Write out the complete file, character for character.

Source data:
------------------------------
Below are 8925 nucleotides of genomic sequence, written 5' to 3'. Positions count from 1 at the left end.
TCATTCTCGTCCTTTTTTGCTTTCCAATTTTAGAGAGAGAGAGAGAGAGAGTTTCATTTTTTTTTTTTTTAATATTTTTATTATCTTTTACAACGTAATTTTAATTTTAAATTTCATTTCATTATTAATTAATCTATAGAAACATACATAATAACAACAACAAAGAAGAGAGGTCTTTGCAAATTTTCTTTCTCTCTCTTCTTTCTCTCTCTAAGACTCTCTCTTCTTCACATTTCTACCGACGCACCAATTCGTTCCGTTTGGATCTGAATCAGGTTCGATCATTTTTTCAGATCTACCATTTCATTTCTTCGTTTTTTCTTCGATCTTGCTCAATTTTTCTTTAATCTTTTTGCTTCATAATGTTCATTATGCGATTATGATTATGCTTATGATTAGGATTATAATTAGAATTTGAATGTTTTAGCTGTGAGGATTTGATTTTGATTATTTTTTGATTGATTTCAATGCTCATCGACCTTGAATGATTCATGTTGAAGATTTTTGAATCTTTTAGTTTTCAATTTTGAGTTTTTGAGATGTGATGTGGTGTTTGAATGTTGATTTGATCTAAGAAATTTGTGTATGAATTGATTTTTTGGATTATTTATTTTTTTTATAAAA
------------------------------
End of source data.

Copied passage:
Below are 8925 nucleotides of genomic sequence, written 5' to 3'. Positions count from 1 at the left end.
TCATTCTCGTCCTTTTTTGCTTTCCAATTTTAGAGAGAGAGAGAGAGAGAGTTTCATTTTTTTTTTTTTTAATATTTTTATTATCTTTTACAACGTAATTTTAATTTTAAATTTCATTTCATTATTAATTAATCTATAGAAACATACATAATAACAACAACAAAGAAGAGAGGTCTTTGCAAATTTTCTTTCTCTCTCTTCTTTCTCTCTCTAAGACTCTCTCTTCTTCACATTTCTACCGACGCACCAATTCGTTCCGTTTGGATCTGAATCAGGTTCGATCATTTTTTCAGATCTACCATTTCATTTCTTCGTTTTTTCTTCGATCTTGCTCAATTTTTCTTTAATCTTTTTGCTTCATAATGTTCATTATGCGATTATGATTATGCTTATGATTAGGATTATAATTAGAATTTGAATGTTTTAGCTGTGAGGATTTGATTTTGATTATTTTTTGATTGATTTCAATGCTCATCGACCTTGAATGATTCATGTTGAAGATTTTTGAATCTTTTAGTTTTCAATTTTGAGTTTTTGAGATGTGATGTGGTGTTTGAATGTTGATTTGATCTAAGAAATTTGTGTATGAATTGATTTTTTGGATTATTTATTTTTTTTATAAAA